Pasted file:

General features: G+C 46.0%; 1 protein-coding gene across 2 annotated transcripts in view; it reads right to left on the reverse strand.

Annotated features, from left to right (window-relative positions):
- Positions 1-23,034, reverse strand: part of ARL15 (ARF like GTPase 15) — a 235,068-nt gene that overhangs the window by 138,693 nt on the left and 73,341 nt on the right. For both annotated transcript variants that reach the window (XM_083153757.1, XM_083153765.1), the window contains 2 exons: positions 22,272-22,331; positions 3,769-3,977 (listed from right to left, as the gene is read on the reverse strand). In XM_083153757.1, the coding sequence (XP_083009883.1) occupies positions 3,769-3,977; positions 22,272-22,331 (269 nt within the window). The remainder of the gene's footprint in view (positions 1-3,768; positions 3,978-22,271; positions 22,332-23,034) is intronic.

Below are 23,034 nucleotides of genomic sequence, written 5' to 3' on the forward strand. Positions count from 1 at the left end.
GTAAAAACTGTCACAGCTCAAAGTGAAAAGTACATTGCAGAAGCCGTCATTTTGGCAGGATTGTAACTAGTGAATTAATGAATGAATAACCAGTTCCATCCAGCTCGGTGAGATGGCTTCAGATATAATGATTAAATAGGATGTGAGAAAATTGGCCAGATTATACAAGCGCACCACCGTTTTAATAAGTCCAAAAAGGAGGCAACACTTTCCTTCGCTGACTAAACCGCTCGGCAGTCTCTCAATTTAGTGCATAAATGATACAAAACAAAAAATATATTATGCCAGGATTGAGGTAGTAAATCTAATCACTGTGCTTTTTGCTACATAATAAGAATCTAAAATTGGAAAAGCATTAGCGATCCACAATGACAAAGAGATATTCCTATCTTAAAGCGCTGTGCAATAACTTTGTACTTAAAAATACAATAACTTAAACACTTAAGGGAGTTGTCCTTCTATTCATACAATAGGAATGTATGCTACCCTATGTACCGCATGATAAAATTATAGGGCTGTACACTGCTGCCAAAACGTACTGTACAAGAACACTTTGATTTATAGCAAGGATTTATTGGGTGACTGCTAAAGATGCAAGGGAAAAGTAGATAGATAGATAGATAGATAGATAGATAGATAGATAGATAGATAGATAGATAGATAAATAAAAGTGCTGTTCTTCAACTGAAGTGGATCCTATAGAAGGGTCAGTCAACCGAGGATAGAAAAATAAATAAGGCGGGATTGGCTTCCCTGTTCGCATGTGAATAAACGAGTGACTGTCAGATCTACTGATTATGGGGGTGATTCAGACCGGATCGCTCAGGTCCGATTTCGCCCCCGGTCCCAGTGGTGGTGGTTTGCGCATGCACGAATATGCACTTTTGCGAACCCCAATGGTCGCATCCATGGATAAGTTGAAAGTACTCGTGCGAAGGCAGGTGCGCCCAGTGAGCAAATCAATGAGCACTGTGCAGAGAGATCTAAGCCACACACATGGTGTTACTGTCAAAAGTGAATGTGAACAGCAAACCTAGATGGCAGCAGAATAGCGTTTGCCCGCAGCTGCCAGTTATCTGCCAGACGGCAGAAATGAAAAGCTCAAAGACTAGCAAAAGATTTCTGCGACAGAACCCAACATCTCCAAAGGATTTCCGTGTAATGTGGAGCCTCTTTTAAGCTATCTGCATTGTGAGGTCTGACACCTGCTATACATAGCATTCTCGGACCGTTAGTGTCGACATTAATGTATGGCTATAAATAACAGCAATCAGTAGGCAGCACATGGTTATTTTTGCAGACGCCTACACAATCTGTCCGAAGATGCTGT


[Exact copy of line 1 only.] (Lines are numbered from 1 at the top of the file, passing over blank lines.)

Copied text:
General features: G+C 46.0%; 1 protein-coding gene across 2 annotated transcripts in view; it reads right to left on the reverse strand.